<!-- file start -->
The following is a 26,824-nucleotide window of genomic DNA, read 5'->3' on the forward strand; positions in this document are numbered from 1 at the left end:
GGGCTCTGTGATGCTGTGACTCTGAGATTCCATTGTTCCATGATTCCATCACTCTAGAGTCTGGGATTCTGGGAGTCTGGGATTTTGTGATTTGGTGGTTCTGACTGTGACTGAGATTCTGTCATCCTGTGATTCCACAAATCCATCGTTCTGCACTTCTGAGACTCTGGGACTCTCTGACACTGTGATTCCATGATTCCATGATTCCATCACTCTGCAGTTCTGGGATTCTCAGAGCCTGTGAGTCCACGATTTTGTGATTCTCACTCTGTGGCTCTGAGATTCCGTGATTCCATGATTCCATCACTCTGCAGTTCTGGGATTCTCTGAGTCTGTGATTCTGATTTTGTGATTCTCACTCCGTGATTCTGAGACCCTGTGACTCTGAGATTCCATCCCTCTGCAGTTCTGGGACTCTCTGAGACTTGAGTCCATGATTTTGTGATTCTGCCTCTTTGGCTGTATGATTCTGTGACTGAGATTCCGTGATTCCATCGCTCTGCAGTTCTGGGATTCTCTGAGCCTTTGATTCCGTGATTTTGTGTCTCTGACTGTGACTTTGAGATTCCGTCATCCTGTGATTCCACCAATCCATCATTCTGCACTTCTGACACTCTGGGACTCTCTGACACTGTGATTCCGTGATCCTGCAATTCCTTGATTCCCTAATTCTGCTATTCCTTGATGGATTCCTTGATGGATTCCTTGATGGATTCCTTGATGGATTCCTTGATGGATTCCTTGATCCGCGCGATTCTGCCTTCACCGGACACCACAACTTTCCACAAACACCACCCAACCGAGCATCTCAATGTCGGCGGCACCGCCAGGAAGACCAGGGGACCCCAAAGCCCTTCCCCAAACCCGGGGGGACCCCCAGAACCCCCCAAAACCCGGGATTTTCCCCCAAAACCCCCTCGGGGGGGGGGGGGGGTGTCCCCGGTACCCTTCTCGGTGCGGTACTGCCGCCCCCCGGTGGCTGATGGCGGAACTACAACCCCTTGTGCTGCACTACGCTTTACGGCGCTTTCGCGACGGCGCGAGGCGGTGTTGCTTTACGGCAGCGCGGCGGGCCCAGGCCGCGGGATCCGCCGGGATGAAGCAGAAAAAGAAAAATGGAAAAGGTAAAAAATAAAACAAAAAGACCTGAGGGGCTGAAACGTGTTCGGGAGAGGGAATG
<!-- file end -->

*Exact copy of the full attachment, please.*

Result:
The following is a 26,824-nucleotide window of genomic DNA, read 5'->3' on the forward strand; positions in this document are numbered from 1 at the left end:
GGGCTCTGTGATGCTGTGACTCTGAGATTCCATTGTTCCATGATTCCATCACTCTAGAGTCTGGGATTCTGGGAGTCTGGGATTTTGTGATTTGGTGGTTCTGACTGTGACTGAGATTCTGTCATCCTGTGATTCCACAAATCCATCGTTCTGCACTTCTGAGACTCTGGGACTCTCTGACACTGTGATTCCATGATTCCATGATTCCATCACTCTGCAGTTCTGGGATTCTCAGAGCCTGTGAGTCCACGATTTTGTGATTCTCACTCTGTGGCTCTGAGATTCCGTGATTCCATGATTCCATCACTCTGCAGTTCTGGGATTCTCTGAGTCTGTGATTCTGATTTTGTGATTCTCACTCCGTGATTCTGAGACCCTGTGACTCTGAGATTCCATCCCTCTGCAGTTCTGGGACTCTCTGAGACTTGAGTCCATGATTTTGTGATTCTGCCTCTTTGGCTGTATGATTCTGTGACTGAGATTCCGTGATTCCATCGCTCTGCAGTTCTGGGATTCTCTGAGCCTTTGATTCCGTGATTTTGTGTCTCTGACTGTGACTTTGAGATTCCGTCATCCTGTGATTCCACCAATCCATCATTCTGCACTTCTGACACTCTGGGACTCTCTGACACTGTGATTCCGTGATCCTGCAATTCCTTGATTCCCTAATTCTGCTATTCCTTGATGGATTCCTTGATGGATTCCTTGATGGATTCCTTGATGGATTCCTTGATGGATTCCTTGATCCGCGCGATTCTGCCTTCACCGGACACCACAACTTTCCACAAACACCACCCAACCGAGCATCTCAATGTCGGCGGCACCGCCAGGAAGACCAGGGGACCCCAAAGCCCTTCCCCAAACCCGGGGGGACCCCCAGAACCCCCCAAAACCCGGGATTTTCCCCCAAAACCCCCTCGGGGGGGGGGGGGGGTGTCCCCGGTACCCTTCTCGGTGCGGTACTGCCGCCCCCCGGTGGCTGATGGCGGAACTACAACCCCTTGTGCTGCACTACGCTTTACGGCGCTTTCGCGACGGCGCGAGGCGGTGTTGCTTTACGGCAGCGCGGCGGGCCCAGGCCGCGGGATCCGCCGGGATGAAGCAGAAAAAGAAAAATGGAAAAGGTAAAAAATAAAACAAAAAGACCTGAGGGGCTGAAACGTGTTCGGGAGAGGGAATG